In towns like Shashamene and Dera in the Oromia region, several accounts of killings and looting targeting Amharas and other minorities by Oromo youth have been independently verified, in addition to accounts of police and federal forces injuring and killing civilians. Witnesses describe how perpetrators relied on lists detailing the residences and properties of non-Oromos and circulated flyers warning bystanders to not help those being targeted (or risk reprisal), indicating a significant level of organization.

Minority Rights Group International, accordingly, sounded the alarm, warning that these actions bear the hallmarks of ethnic cleansing. Despite this and concerns from Ethiopians throughout the world, Oromo activists and other prominent human rights groups, such as Amnesty International, have remained largely silent about these attacks while condemning the government’s violent response to Oromo protestors.

Government figures provide an ethnic breakdown of the July causalities with the majority of those killed being Oromos within the Oromia region, followed by Amharas and other smaller ethnic groups.  Yet, rather than disproving, as some claim, that targeted attacks by Oromo mobs occurred, this highlights what scholar Terje Ostebo describes as the complexity and inherent interconnectedness between ethnicity and religion within Ethiopia.

According to Ostebo, “the term Amhara, which is inherently elastic, has over the last few years gradually moved from being a designation for Ethiopianess to gaining a more explicit ethnic connotation. It has, however, always had a distinct religious dimension, representing a Christian.” Hence, in parts of Oromia some Orthodox Oromos were referred to and referred to themselves as Amhara. For example, one Oromo farmer interviewed by local journalists reportedly said, “we thought Hachalu was Oromo” after watching the singer’s televised funeral rites that followed the traditions of the Ethiopian Orthodox Tewahedo church.

The “us versus them” mentality pits Oromo nationalists against an enemy that has been described manifestly and repeatedly by the terms Abyssinian and Neftegna (“rifle bearer”).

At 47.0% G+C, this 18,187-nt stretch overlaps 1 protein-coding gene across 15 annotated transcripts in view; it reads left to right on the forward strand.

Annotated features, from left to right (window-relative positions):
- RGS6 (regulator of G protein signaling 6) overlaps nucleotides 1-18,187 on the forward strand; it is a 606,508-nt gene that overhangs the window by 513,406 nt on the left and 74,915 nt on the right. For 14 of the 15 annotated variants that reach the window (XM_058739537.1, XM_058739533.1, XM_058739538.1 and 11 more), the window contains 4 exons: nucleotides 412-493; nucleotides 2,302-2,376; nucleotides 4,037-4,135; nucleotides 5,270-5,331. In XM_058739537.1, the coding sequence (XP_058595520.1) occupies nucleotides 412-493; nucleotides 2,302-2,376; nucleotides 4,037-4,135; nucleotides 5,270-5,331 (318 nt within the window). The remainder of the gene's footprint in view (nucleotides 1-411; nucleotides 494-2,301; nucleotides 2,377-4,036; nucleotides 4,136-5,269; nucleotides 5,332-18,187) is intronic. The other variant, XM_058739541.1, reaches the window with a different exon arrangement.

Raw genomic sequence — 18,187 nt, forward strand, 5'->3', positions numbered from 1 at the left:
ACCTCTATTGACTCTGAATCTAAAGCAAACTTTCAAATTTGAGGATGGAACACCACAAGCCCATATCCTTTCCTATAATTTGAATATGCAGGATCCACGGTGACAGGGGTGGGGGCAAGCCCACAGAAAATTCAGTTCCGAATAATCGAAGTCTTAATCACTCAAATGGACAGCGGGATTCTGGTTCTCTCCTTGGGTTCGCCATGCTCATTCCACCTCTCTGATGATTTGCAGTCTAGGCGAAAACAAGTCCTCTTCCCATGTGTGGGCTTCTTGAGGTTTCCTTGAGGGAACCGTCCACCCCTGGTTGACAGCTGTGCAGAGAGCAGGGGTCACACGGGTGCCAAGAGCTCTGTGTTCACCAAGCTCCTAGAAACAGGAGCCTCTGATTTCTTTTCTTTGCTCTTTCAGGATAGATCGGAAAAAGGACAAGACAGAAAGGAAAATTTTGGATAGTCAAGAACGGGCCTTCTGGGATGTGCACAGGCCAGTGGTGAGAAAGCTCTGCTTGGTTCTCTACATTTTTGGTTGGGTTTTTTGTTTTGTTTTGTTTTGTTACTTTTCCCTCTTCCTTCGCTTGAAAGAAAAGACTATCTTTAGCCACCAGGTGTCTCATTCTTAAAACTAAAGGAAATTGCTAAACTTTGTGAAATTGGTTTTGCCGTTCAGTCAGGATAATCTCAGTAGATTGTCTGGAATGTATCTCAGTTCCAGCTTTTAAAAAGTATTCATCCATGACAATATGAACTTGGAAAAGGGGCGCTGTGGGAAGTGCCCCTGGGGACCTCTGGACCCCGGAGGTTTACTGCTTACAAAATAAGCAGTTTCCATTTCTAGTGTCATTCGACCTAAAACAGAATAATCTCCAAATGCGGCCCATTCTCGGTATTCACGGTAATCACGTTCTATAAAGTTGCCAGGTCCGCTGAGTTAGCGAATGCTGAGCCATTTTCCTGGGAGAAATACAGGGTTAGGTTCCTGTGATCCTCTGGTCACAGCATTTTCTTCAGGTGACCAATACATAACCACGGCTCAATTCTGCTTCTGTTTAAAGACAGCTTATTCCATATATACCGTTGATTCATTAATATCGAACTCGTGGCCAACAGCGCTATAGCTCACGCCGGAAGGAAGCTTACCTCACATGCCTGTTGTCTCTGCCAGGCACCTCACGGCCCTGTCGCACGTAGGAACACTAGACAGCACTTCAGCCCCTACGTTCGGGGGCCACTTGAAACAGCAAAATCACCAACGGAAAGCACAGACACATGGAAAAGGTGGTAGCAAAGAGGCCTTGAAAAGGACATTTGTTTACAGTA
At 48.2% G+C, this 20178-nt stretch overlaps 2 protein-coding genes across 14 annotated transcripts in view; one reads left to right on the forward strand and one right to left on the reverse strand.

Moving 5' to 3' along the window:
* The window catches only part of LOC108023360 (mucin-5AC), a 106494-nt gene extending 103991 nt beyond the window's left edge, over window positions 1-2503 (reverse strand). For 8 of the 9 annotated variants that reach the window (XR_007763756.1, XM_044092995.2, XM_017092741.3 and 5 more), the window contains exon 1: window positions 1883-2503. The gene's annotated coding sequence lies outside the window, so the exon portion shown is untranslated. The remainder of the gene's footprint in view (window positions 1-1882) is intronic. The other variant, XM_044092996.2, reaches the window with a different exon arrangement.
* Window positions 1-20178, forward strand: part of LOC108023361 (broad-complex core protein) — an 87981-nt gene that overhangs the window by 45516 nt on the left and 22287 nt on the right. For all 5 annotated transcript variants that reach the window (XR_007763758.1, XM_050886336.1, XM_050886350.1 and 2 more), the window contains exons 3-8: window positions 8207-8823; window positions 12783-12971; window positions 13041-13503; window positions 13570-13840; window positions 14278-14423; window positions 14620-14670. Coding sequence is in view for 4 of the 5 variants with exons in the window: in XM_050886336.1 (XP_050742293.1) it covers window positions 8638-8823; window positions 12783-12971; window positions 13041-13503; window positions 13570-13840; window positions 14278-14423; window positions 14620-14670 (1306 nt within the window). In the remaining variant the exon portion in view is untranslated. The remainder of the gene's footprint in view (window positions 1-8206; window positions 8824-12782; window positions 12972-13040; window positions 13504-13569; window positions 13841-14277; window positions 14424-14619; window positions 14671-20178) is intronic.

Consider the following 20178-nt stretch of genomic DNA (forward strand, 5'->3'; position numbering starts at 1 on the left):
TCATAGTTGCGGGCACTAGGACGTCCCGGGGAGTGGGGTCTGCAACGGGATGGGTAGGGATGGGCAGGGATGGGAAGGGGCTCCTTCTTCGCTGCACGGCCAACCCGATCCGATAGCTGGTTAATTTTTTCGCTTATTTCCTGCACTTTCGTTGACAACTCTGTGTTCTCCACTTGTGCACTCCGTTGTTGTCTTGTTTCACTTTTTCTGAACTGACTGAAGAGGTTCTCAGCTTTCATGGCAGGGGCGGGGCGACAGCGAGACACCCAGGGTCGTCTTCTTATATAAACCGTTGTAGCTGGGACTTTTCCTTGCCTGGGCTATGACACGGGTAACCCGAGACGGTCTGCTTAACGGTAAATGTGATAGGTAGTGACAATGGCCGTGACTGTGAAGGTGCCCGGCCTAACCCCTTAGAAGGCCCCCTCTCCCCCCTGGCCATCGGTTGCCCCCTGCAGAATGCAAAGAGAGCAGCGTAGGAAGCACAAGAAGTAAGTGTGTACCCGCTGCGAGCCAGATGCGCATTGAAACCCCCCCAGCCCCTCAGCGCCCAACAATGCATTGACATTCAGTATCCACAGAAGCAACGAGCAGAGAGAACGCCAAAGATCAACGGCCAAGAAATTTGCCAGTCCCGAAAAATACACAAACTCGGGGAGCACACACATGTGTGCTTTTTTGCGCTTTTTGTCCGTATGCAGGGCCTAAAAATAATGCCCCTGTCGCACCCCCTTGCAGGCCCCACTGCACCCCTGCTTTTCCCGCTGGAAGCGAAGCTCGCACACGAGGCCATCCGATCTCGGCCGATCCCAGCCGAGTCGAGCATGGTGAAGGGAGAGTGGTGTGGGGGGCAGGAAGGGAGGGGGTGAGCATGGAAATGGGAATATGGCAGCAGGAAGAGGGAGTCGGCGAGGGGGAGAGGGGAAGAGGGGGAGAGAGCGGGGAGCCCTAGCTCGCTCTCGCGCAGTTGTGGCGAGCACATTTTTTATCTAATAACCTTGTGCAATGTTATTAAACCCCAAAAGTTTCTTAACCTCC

According to investigations undertaken by the church, a large number of its parishioners (at least 67 confirmed cases) were among the July causalities—a troubling trend, which also includes a spate of church burnings and attacks on Christians that brought large numbers of Orthodox followers out into the streets in protests last year.

To be clear, the violence that occurred was not only ethnic and religious violence. Growing state violence in Oromia and SNNPR has been and continues to be of great concern. As Oromo activists have made clear, it is necessary to end the abuse of force and ensure accountability for these crimes. Yet, when concerns and demands for accountability for non-state violence are raised, these same advocates deny, ignore or dismiss them as part of a propaganda campaign to discredit the Oromo movement. In effect, this dishonesty, itself, has discredited the movement and lost it support by many Ethiopians—both non-Oromo and Oromo.

The recent political turmoil lays bare that the future of an Ethiopian state is hanging by a delicate thread. The polarization that exists today goes beyond disagreements on institutions and policies to the very question of whether we can continue to co-exist as a multi-ethnic nation. Regional elections in Tigray, slated for this week despite the disapproval of the national House of Federation (HoF), and its aftermath may bring these tensions to a boil, again.

As unrest, violence and grievances continue to mount, it is clear that Ethiopia is far from consolidating its transition to a stable democracy. The government continues to curb freedom of speech, jail political opponents and is responsible for violence against civilians. But, if history teaches us anything, it is this: the imminent and existential danger to Ethiopia is not Abiy Ahmed and an oppressive government. It is violent ethno-nationalism.